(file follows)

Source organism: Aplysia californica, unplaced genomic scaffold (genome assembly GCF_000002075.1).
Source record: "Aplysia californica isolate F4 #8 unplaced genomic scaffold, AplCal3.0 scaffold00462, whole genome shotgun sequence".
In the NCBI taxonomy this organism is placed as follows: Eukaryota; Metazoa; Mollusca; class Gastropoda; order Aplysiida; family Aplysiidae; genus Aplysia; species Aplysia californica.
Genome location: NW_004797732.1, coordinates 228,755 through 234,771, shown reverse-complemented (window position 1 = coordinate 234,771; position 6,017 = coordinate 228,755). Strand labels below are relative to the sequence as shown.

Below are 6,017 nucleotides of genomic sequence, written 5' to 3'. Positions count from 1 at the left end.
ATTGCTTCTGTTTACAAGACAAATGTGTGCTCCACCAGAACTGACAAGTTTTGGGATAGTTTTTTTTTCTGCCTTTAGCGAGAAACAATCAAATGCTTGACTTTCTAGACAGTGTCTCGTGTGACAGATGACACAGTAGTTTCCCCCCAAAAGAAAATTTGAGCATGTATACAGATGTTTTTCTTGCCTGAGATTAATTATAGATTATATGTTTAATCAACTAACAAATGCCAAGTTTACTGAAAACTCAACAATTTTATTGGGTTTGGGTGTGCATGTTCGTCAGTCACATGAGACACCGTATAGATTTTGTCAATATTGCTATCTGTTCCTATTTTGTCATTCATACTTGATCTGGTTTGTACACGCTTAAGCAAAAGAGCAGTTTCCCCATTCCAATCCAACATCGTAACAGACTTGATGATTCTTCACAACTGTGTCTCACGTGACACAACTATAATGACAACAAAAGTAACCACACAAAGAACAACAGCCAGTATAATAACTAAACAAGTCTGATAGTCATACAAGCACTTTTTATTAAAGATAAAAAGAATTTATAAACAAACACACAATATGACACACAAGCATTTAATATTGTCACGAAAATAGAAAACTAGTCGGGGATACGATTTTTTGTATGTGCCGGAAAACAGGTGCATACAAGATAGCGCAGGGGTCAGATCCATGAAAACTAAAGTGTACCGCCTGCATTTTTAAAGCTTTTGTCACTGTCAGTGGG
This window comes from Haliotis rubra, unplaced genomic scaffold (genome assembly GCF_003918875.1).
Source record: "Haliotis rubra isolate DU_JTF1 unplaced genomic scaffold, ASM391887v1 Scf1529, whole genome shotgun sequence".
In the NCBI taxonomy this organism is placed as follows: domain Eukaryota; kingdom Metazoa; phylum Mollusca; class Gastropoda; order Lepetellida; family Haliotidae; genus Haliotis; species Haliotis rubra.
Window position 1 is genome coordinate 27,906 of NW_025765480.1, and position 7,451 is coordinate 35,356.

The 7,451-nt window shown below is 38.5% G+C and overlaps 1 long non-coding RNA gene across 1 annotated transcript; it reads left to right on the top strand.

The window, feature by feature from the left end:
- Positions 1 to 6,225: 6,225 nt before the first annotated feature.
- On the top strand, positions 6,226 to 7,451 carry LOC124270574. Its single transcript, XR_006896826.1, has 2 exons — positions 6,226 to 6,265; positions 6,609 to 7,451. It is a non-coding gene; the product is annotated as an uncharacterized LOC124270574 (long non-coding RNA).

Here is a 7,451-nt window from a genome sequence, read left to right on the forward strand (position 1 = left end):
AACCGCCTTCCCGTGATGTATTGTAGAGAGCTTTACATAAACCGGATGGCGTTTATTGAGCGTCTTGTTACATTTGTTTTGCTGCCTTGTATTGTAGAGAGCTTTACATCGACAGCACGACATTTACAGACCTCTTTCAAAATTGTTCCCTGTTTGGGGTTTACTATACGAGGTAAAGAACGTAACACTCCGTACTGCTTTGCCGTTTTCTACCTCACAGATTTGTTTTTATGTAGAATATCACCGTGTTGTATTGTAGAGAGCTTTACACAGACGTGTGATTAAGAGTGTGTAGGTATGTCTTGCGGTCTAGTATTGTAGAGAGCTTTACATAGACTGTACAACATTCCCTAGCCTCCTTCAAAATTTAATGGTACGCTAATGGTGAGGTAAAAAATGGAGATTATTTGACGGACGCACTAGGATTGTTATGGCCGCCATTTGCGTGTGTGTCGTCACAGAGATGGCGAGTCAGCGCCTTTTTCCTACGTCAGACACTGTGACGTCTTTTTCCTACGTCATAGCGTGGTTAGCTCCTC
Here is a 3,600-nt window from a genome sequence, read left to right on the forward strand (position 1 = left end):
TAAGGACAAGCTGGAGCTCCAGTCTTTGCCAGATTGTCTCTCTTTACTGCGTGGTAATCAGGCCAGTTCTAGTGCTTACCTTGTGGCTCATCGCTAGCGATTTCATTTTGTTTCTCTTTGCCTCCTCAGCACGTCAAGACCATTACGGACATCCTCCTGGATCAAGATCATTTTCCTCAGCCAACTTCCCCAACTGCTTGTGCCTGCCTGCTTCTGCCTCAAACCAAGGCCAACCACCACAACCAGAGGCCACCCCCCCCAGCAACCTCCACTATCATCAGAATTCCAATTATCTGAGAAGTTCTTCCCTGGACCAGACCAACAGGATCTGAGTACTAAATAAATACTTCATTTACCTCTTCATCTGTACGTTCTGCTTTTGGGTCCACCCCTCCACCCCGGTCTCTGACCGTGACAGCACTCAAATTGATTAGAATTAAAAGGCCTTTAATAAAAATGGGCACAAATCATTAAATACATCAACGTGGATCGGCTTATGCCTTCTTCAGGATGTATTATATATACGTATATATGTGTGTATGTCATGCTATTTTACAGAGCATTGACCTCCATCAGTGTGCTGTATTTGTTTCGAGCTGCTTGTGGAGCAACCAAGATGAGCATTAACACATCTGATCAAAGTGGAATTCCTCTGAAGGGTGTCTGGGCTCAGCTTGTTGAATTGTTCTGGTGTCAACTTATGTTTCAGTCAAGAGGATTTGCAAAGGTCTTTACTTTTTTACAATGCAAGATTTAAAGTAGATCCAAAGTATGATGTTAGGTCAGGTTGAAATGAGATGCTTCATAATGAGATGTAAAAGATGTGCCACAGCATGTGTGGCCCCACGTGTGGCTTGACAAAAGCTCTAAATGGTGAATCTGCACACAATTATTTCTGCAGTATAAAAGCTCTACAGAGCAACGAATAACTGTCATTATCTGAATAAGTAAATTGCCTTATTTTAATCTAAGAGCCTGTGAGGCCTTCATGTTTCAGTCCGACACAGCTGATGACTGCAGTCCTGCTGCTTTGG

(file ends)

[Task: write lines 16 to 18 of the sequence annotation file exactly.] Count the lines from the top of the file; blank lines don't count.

AACCGCCTTCCCGTGATGTATTGTAGAGAGCTTTACATAAACCGGATGGCGTTTATTGAGCGTCTTGTTACATTTGTTTTGCTGCCTTGTATTGTAGAGAGCTTTACATCGACAGCACGACATTTACAGACCTCTTTCAAAATTGTTCCCTGTTTGGGGTTTACTATACGAGGTAAAGAACGTAACACTCCGTACTGCTTTGCCGTTTTCTACCTCACAGATTTGTTTTTATGTAGAATATCACCGTGTTGTATTGTAGAGAGCTTTACACAGACGTGTGATTAAGAGTGTGTAGGTATGTCTTGCGGTCTAGTATTGTAGAGAGCTTTACATAGACTGTACAACATTCCCTAGCCTCCTTCAAAATTTAATGGTACGCTAATGGTGAGGTAAAAAATGGAGATTATTTGACGGACGCACTAGGATTGTTATGGCCGCCATTTGCGTGTGTGTCGTCACAGAGATGGCGAGTCAGCGCCTTTTTCCTACGTCAGACACTGTGACGTCTTTTTCCTACGTCATAGCGTGGTTAGCTCCTC
Here is a 3,600-nt window from a genome sequence, read left to right on the forward strand (position 1 = left end):
TAAGGACAAGCTGGAGCTCCAGTCTTTGCCAGATTGTCTCTCTTTACTGCGTGGTAATCAGGCCAGTTCTAGTGCTTACCTTGTGGCTCATCGCTAGCGATTTCATTTTGTTTCTCTTTGCCTCCTCAGCACGTCAAGACCATTACGGACATCCTCCTGGATCAAGATCATTTTCCTCAGCCAACTTCCCCAACTGCTTGTGCCTGCCTGCTTCTGCCTCAAACCAAGGCCAACCACCACAACCAGAGGCCACCCCCCCCAGCAACCTCCACTATCATCAGAATTCCAATTATCTGAGAAGTTCTTCCCTGGACCAGACCAACAGGATCTGAGTACTAAATAAATACTTCATTTACCTCTTCATCTGTACGTTCTGCTTTTGGGTCCACCCCTCCACCCCGGTCTCTGACCGTGACAGCACTCAAATTGATTAGAATTAAAAGGCCTTTAATAAAAATGGGCACAAATCATTAAATACATCAACGTGGATCGGCTTATGCCTTCTTCAGGATGTATTATATATACGTATATATGTGTGTATGTCATGCTATTTTACAGAGCATTGACCTCCATCAGTGTGCTGTATTTGTTTCGAGCTGCTTGTGGAGCAACCAAGATGAGCATTAACACATCTGATCAAAGTGGAATTCCTCTGAAGGGTGTCTGGGCTCAGCTTGTTGAATTGTTCTGGTGTCAACTTATGTTTCAGTCAAGAGGATTTGCAAAGGTCTTTACTTTTTTACAATGCAAGATTTAAAGTAGATCCAAAGTATGATGTTAGGTCAGGTTGAAATGAGATGCTTCATAATGAGATGTAAAAGATGTGCCACAGCATGTGTGGCCCCACGTGTGGCTTGACAAAAGCTCTAAATGGTGAATCTGCACACAATTATTTCTGCAGTATAAAAGCTCTACAGAGCAACGAATAACTGTCATTATCTGAATAAGTAAATTGCCTTATTTTAATCTAAGAGCCTGTGAGGCCTTCATGTTTCAGTCCGACACAGCTGATGACTGCAGTCCTGCTGCTTTGG